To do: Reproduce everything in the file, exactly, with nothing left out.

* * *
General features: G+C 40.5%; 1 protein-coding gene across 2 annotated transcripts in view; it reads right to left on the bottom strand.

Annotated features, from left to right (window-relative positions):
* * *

General features: G+C 40.5%; 1 protein-coding gene across 2 annotated transcripts in view; it reads right to left on the bottom strand.

Annotated features, from left to right (window-relative positions):